What we do know is change is needed and quickly or that six weeks of tremendous hockey the Flames played from mid-November through the end of December to get themselves back into the playoff race, will have all been for naught.




            By the way, have you liked Flames From 80 Feet on Facebook yet? Go there and do so now. It's just another way to be alerted to new Calgary Flames articles that I've written.

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                Saturday, January 14, 2017

                Late-Season Meaningful Battle of Alberta: Saturday is the First One in Nearly Eight Years



                The Flames and Oilers in a meaningful hockey game in January. It hasn't happened very often.

                In fact, tonight when the two sides clash at Rogers Place will be the first time in nearly eight years that Calgary and Edmonton have met this late in the season with both teams in a playoff spot.

                The last time the provincial rivals met in that type of setting was at Rexall Place on Saturday, Feb. 21, 2009.

                As astonishing as that sounds, it's also not all that surprising considering not very often in the last two-and-a-half decades have both teams been good at the same time. Only once in the last 25 years (2005-06) have both have made the playoffs in the same season.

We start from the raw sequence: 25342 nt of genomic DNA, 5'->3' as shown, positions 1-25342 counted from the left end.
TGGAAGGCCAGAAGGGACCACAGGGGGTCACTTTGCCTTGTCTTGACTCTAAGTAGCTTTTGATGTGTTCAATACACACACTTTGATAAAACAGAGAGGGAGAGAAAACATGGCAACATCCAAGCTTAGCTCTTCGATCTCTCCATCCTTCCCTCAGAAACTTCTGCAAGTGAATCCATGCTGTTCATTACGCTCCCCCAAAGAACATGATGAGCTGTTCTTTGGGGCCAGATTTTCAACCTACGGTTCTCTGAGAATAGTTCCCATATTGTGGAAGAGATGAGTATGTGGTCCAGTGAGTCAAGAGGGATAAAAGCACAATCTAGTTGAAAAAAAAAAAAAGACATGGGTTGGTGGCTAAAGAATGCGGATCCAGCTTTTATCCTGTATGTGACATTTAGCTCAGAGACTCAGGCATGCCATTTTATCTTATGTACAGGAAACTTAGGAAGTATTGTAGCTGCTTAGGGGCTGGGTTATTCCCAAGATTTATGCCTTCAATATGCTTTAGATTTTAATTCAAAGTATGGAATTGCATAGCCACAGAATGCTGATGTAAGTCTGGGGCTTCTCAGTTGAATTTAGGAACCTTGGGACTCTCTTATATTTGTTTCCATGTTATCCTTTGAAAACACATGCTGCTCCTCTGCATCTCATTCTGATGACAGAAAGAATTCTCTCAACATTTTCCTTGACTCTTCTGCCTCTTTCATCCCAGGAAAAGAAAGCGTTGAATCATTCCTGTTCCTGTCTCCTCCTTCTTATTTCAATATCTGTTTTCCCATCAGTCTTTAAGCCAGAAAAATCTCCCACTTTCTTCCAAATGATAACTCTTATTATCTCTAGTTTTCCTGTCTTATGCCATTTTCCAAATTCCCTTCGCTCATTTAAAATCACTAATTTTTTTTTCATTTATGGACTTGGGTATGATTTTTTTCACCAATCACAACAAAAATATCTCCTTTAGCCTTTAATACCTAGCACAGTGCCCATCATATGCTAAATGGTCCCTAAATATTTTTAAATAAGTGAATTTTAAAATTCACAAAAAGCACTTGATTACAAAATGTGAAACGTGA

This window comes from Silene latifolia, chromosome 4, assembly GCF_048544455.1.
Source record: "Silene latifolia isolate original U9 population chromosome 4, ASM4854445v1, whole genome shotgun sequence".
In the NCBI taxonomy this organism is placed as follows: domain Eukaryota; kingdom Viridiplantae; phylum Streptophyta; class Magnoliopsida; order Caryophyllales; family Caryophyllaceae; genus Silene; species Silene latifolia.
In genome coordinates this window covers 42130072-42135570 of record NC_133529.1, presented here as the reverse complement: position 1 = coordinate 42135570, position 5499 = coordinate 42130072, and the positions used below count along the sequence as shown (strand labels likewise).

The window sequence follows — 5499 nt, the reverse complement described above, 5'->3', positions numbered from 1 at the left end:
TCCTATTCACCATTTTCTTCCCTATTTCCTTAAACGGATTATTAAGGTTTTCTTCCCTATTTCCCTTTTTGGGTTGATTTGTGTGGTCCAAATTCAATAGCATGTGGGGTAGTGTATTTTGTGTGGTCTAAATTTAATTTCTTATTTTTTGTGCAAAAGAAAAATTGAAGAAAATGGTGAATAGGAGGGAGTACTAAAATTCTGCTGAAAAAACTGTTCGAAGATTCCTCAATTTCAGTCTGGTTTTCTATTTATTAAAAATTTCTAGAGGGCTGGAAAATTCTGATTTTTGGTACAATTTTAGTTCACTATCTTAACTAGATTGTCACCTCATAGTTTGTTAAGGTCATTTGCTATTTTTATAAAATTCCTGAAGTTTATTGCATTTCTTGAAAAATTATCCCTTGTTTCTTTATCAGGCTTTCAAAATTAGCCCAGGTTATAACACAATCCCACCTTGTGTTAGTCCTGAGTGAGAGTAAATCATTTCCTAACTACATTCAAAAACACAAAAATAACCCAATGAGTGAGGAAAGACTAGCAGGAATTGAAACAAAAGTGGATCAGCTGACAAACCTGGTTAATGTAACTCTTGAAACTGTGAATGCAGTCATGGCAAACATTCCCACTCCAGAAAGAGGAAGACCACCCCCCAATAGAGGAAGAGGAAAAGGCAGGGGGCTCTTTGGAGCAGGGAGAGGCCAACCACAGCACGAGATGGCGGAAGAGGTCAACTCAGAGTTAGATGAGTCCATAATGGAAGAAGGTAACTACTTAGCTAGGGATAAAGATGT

To give you a sense of how long ago the last late-season meaningful Battle of Alberta was, not one player that appeared in the last one remains with the team today, or at least not in a playing capacity.


                Revisiting February 21, 2009

                Going into that showdown -- game No. 59 for both teams -- Calgary (34-18-6) sat atop the Northwest Division with a comfortable eight-point lead on Vancouver. Twelve points back of the Flames and clinging to the final playoff spot in the Western Conference was Edmonton (29-25-4). By clinging, I mean it. The seven teams behind the Oilers were all within five points, beginning with Anaheim, just one back.